While Furstoss discusses software last, it’s certainly an integral part of the 3D printing ecosystem—after all, even from the desktop, what’s one of the first things you have to set up, learn, and then use in order to produce a 3D print? On the industrial level this is obviously much more complex and necessary, and allows for much greater communication. GE has, like many other businesses of all sizes, turned to both the cloud and crowdsourcing platforms as they work to ‘accelerate knowledge’ and innovate with more progressive designs—faster.
GrabCAD, NineSigma and others have really opened up who can participate in design and product development and the number of good ideas that can be seen and reviewed,” says Furstoss.“The availability of these platforms through forums such as those sponsored by
She states that until companies like GE can print ‘on-demand’ like paper—there is still an enormous amount of work to be done and progress to be made. As issues regarding machinery, materials, and software are being solved, a critical factor will be how additive stakeholders allow for more cohesion.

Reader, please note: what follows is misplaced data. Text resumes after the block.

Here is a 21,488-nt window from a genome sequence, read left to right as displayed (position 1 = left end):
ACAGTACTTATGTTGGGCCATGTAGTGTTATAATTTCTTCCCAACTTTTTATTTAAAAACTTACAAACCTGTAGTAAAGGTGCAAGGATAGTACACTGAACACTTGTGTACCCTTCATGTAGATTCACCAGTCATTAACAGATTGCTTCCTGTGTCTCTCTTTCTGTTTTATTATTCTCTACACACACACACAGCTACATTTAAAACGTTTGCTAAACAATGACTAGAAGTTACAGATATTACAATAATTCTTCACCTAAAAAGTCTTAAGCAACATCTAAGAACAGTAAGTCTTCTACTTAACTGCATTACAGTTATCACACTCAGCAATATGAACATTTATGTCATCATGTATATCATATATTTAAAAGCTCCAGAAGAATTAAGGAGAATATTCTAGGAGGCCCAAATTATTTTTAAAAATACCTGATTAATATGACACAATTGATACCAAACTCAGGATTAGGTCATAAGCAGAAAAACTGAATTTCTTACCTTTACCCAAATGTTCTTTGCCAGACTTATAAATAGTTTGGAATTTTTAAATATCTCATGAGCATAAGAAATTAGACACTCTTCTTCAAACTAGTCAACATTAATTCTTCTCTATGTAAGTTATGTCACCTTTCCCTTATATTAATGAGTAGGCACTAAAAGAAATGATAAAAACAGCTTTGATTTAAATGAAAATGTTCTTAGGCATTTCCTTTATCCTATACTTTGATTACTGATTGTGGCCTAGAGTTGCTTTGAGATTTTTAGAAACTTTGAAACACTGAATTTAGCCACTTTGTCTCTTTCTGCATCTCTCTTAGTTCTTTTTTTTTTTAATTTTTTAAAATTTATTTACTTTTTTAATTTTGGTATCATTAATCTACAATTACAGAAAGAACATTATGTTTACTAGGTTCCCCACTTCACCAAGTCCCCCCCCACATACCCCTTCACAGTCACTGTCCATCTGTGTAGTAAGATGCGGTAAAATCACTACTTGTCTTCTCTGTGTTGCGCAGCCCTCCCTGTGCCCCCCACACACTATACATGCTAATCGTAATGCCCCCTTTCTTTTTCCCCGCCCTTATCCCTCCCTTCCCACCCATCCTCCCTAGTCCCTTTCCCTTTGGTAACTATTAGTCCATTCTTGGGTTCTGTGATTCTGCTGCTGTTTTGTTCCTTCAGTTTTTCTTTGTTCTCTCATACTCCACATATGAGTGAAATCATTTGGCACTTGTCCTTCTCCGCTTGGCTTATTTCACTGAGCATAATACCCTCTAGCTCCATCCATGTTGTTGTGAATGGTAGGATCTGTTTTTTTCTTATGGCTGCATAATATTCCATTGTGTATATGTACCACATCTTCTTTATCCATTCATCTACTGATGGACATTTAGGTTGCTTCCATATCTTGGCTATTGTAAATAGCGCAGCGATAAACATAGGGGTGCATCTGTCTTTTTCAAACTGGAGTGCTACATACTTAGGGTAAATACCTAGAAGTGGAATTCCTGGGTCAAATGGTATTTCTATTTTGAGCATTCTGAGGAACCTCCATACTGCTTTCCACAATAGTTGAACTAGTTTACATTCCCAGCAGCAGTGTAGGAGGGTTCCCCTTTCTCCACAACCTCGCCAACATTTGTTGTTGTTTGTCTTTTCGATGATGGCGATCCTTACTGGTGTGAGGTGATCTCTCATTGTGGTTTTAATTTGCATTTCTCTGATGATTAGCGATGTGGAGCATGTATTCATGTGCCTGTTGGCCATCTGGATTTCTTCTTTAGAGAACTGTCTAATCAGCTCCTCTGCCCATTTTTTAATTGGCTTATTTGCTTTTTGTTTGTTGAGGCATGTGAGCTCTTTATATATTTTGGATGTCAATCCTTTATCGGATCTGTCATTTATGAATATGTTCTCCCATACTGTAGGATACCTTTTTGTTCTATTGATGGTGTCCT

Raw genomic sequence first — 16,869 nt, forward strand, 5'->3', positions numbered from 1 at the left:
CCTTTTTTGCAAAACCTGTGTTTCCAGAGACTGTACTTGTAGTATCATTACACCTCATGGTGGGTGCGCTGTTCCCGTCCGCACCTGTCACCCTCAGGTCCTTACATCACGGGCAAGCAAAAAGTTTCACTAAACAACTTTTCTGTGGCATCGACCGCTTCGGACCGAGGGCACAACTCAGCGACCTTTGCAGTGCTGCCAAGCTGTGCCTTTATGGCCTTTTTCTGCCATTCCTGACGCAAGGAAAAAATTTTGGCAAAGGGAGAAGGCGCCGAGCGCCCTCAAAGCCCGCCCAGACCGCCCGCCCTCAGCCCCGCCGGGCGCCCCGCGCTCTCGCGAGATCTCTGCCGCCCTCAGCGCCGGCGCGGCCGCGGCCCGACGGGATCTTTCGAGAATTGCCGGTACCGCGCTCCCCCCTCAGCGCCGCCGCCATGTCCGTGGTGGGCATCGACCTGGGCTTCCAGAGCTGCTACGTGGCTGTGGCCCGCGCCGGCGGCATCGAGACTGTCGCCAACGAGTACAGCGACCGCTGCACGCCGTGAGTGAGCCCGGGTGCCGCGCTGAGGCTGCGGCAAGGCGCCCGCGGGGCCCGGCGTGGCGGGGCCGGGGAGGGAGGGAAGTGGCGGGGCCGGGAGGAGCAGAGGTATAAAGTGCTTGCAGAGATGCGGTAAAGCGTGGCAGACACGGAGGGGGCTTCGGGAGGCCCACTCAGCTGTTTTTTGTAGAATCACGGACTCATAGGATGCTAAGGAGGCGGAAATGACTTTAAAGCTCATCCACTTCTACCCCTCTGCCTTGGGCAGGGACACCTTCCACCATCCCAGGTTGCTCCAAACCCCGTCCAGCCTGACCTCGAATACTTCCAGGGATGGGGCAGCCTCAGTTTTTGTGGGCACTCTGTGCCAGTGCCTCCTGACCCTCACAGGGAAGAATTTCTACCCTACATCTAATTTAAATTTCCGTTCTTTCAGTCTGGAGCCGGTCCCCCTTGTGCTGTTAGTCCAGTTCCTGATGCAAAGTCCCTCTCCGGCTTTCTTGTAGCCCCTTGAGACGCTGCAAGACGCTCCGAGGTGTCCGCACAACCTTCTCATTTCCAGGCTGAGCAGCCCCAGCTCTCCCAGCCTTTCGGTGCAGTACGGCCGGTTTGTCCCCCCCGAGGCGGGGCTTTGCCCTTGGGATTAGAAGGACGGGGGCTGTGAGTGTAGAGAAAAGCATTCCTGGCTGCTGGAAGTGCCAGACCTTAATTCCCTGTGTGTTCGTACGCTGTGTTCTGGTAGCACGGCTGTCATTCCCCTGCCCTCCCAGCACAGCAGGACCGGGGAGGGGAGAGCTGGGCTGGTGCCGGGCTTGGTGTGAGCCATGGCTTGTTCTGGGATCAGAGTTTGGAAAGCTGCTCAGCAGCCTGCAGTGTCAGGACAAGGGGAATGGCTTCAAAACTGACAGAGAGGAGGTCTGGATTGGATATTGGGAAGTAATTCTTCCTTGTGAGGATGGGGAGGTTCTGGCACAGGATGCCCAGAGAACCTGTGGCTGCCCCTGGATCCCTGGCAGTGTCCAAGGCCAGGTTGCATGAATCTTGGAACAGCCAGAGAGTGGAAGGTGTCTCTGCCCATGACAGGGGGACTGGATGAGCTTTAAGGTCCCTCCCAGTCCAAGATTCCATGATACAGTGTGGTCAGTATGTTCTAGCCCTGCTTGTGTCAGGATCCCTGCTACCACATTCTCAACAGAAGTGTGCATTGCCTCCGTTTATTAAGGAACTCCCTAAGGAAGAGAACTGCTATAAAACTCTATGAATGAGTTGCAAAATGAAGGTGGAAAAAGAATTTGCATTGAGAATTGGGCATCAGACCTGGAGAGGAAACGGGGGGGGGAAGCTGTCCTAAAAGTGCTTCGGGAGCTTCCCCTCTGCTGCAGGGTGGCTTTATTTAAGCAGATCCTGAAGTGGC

“This is perhaps the most critical factor in determining how transformative additive could be. We need to develop and grow the ecosystem to truly move additive from these breakout moments to a full-scale revolution,” says Furstoss.
The future of 3D printing and the challenges that lie ahead is a popular topic. What are your thoughts on this? Discuss further in the Furstoss Discusses 3D Printing Future over at 3DPB.com.[Source / Images: GE Reports]